That’s why the results of a recent study of new plans offered in California are especially troubling. Simon Haeder, a West Virginia University political scientist, and colleagues at the University of Wisconsin-Madison and the University of California, Irvine, found that access to primary care physicians was relatively poor for a sample of plans offered through California’s Affordable Care Act Marketplace in 2015. Most Obamacare marketplace plans in California, as well as in other states, are narrow network plans.
Using a “secret shopper” approach, the study found that only about 30 percent of attempts for appointments with specific primary care doctors were successful. In this approach, an individual pretending to be a patient seeking an appointment called the offices of over 700 primary care doctors listed in marketplace plan directories.
In about 15 percent of cases, the doctor did not accept the caller’s plan, despite being listed in its directory. In nearly 20 percent of cases, the directory included the wrong phone number or the number was busy in two calls on consecutive days. Ten percent of doctors called were not accepting new patients. And about 30 percent of doctors called were not primary care physicians, despite being listed as such in the directory.
When callers were able to make an appointment, the average waiting time for a physical exam was about three weeks. In cases for which the caller pretended to have acute symptoms, the average time until an appointment was about one and a half weeks.
“If patients struggle to obtain primary care appointments, narrow network plans may have a rocky future,” Mr. Haeder said. Consumers revolted against managed care in the 1990s, he notes, and they could very well revolt against poorly managed and loosely regulated narrow networks.
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Pointing out that there could be an innovation–access tradeoff is often too simplistic, however. Some policy proposals on drug pricing that would broaden access might also stifle innovation, but others would change incentives for the type of innovation the pharmaceutical industry invests in—an innovation–innovation tradeoff. The aim of these approaches is not necessarily to change the rate of innovation but to change its composition, which would reduce some types of innovation we have now and encourage other types that would yield greater social value.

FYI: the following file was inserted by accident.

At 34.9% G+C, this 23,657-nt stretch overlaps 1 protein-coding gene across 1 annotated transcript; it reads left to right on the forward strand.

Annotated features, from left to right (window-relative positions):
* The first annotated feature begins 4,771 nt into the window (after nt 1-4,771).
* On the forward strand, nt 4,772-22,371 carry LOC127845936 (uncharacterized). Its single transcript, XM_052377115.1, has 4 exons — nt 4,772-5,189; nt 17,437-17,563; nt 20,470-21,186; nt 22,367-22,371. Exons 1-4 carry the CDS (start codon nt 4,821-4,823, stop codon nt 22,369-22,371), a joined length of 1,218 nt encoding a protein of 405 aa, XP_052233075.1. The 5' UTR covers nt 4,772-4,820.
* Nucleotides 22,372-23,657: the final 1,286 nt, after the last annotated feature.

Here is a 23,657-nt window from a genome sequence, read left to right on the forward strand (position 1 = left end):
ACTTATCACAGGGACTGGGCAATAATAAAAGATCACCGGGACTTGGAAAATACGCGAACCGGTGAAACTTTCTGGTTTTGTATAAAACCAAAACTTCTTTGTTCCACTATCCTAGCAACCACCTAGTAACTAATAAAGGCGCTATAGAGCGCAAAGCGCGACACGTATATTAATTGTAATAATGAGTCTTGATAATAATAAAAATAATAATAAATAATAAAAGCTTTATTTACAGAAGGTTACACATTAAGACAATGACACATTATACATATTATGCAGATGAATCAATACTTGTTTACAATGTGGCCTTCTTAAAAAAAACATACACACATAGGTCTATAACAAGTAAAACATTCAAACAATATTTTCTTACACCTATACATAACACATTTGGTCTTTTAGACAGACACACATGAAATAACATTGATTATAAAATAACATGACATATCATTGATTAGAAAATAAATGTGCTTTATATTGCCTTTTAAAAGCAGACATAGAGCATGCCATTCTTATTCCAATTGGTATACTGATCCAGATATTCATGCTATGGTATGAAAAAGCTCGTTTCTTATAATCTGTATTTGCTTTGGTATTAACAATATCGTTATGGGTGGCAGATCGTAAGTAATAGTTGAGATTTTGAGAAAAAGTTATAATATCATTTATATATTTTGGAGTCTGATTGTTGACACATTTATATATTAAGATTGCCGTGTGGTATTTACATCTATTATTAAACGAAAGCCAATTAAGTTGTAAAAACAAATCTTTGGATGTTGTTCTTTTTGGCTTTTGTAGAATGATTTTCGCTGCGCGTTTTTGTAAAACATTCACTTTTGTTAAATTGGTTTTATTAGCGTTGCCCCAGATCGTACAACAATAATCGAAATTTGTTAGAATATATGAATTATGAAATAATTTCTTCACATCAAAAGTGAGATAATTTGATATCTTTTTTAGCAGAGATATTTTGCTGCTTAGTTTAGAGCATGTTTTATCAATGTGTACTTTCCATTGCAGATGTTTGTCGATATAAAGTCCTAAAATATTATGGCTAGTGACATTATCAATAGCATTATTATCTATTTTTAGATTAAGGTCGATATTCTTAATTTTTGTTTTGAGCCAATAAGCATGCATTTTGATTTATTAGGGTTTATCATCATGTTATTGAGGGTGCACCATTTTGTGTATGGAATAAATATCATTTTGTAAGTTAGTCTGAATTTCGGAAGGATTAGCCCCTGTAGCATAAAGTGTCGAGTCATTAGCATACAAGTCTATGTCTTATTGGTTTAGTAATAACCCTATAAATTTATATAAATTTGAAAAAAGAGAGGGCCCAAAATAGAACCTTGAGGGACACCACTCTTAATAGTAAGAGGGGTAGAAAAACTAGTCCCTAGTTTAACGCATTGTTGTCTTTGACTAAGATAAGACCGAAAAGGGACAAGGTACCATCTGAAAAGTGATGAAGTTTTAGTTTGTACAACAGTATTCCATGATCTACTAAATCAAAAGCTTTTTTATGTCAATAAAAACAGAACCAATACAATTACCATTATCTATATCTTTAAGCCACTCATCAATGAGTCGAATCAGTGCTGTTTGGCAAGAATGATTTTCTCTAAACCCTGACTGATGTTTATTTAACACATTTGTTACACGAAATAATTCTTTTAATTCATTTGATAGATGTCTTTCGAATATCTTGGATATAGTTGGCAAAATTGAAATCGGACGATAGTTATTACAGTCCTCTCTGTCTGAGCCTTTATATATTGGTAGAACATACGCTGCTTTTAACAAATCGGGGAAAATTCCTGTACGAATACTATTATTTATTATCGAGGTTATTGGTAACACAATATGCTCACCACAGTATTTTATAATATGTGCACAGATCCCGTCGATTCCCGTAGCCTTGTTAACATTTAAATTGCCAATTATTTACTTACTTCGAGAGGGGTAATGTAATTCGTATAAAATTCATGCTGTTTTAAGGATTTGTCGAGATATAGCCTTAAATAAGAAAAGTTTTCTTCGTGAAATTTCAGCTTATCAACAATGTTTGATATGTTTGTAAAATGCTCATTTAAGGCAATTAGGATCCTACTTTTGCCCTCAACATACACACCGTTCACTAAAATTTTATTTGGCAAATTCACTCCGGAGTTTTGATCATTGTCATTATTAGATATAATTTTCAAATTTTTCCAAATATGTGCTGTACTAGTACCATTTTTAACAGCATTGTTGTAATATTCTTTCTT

That’s from a new Annals of Internal Medicine commentary by Rachel Sachs and me. It’s technically gated, but the desktop site shows the first page, which happens to include the entire text, lacking only affiliations, disclaimer, disclosures (none), references, and the like.
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What is this post about? Look here.
The public option debate, in hibernation since a public option was removed from health reform legislation in 2009, has reawakened. In July, Hillary Clinton and the Democratic party endorsed the idea of a launching a government-run plan to exert competitive pressure on private ones in Affordable Care Act (ACA) Marketplaces. A nearly identical scheme exists in Medicare — with a little-known twist that may be the key to getting most of the public option’s benefits, with fewer of its political risks.
Read the rest in my latest post on the JAMA Forum.
The following originally appeared on The Upshot (copyright 2016, The New York Times Company).
A growing proportion of Medicare beneficiaries are opting out of the government-run insurance program. They are instead choosing a private plan alternative, one of the Medicare Advantage plans. The strength of this trend defies predictions from the Congressional Budget Office, and nobody can fully explain it.
Pinning down explanations for these two mysteries is important. Doing so could help us understand the structure and cost of Medicare in the future.
The mysteries may be connected by something that appears, at first, to be unrelated: Doctors and hospitals tend to treat insured patients the same way, regardless of what kind of coverage they have. A traditional Medicare patient admitted to the hospital with, say, pneumonia will receive the same standard of care as a similar but privately insured pneumonia patient.